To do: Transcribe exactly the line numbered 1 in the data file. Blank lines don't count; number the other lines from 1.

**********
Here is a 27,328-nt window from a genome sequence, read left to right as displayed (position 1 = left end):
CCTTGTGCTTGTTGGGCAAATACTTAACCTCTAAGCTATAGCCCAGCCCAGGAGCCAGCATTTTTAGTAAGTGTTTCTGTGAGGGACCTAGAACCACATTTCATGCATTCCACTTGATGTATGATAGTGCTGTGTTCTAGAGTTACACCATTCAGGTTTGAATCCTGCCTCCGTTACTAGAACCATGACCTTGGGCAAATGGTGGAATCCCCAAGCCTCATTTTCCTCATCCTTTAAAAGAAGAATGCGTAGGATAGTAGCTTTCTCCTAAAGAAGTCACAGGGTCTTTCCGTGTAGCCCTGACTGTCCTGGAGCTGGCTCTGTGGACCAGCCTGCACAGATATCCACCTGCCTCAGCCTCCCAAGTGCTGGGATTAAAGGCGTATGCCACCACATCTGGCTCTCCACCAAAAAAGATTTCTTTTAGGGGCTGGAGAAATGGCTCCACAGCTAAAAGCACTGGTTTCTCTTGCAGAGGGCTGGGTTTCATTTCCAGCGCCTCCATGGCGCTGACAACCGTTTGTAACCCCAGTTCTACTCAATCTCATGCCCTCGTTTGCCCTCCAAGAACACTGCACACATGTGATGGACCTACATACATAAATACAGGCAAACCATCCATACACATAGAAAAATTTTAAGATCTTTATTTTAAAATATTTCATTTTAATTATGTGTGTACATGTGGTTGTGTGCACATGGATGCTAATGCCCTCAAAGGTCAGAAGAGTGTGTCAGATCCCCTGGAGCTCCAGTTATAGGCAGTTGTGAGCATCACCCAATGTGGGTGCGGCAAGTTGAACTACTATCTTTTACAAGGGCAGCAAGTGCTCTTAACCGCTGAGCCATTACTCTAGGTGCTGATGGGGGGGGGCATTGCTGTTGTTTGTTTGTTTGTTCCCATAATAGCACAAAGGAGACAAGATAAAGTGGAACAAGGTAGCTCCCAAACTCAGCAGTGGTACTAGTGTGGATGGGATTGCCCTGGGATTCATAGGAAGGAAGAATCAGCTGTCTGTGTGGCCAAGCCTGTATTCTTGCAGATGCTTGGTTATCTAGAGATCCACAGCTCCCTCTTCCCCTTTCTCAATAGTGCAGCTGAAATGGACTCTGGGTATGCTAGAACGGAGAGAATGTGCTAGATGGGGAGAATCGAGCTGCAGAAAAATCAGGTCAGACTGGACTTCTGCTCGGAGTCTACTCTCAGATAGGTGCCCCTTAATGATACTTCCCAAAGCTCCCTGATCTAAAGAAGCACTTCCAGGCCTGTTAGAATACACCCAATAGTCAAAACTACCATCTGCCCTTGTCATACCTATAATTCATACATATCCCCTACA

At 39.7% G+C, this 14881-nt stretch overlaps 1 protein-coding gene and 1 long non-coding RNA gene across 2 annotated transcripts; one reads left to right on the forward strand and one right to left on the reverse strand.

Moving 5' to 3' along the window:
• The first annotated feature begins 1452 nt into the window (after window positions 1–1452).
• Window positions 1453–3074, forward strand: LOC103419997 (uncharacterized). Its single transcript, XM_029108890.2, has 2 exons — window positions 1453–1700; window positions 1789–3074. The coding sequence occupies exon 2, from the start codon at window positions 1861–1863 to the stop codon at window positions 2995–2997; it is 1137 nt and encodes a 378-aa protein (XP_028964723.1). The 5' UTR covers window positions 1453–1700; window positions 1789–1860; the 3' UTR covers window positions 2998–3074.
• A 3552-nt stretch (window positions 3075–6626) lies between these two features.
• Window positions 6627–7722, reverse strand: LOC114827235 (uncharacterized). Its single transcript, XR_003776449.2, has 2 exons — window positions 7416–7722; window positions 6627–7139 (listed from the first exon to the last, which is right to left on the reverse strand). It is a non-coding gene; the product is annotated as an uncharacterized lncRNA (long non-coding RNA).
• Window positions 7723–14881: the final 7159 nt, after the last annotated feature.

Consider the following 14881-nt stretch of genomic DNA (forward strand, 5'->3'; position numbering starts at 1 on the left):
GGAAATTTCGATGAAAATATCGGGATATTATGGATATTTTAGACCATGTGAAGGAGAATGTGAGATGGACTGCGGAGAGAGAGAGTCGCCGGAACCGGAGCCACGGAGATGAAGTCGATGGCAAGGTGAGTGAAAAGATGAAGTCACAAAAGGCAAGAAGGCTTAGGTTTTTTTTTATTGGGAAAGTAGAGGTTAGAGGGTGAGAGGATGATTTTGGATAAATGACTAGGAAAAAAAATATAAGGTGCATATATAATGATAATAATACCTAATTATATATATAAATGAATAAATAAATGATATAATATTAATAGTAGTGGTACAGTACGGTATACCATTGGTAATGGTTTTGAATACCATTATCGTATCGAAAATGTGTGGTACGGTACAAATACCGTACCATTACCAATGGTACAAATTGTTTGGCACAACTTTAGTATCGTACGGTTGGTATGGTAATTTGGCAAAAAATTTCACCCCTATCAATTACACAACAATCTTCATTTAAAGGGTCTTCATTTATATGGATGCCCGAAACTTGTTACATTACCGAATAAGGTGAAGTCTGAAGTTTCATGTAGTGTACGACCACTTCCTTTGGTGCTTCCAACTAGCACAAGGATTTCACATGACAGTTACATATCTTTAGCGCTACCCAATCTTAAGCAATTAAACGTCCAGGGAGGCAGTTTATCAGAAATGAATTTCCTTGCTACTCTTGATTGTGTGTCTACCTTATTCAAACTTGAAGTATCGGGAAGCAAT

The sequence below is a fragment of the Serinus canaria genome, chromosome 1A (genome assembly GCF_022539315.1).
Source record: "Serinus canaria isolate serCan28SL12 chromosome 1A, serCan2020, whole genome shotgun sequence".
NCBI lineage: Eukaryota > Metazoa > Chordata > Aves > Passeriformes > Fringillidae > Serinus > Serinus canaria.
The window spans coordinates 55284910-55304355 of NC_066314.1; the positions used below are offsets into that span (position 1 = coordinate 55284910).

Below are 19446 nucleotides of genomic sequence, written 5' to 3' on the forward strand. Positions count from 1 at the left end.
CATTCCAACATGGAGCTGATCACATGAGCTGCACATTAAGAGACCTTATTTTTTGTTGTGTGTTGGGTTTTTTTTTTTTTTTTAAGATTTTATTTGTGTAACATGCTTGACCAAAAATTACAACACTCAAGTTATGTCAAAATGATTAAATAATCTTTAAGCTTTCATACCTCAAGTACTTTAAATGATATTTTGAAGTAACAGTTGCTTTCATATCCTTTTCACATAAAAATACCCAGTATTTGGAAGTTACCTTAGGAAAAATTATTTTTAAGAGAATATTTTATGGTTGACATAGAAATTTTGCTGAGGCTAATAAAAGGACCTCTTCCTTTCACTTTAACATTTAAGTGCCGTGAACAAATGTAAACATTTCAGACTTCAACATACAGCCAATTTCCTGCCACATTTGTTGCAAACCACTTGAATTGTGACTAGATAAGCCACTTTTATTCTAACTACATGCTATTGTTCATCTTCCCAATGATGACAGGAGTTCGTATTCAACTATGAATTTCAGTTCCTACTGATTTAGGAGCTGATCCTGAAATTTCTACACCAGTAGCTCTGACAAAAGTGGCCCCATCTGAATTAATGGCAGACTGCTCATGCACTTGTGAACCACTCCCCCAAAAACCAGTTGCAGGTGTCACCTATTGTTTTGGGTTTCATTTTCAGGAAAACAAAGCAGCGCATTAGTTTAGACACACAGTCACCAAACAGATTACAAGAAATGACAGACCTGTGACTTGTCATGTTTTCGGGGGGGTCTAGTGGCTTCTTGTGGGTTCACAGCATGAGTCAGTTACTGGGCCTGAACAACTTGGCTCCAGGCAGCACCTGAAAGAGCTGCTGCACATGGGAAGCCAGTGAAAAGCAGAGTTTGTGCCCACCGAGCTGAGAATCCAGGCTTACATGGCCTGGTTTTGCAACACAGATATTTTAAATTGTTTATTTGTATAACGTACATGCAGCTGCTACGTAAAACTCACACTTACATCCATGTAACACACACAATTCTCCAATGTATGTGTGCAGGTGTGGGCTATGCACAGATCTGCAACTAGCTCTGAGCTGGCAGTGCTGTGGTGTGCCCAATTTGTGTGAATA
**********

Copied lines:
Here is a 27,328-nt window from a genome sequence, read left to right as displayed (position 1 = left end):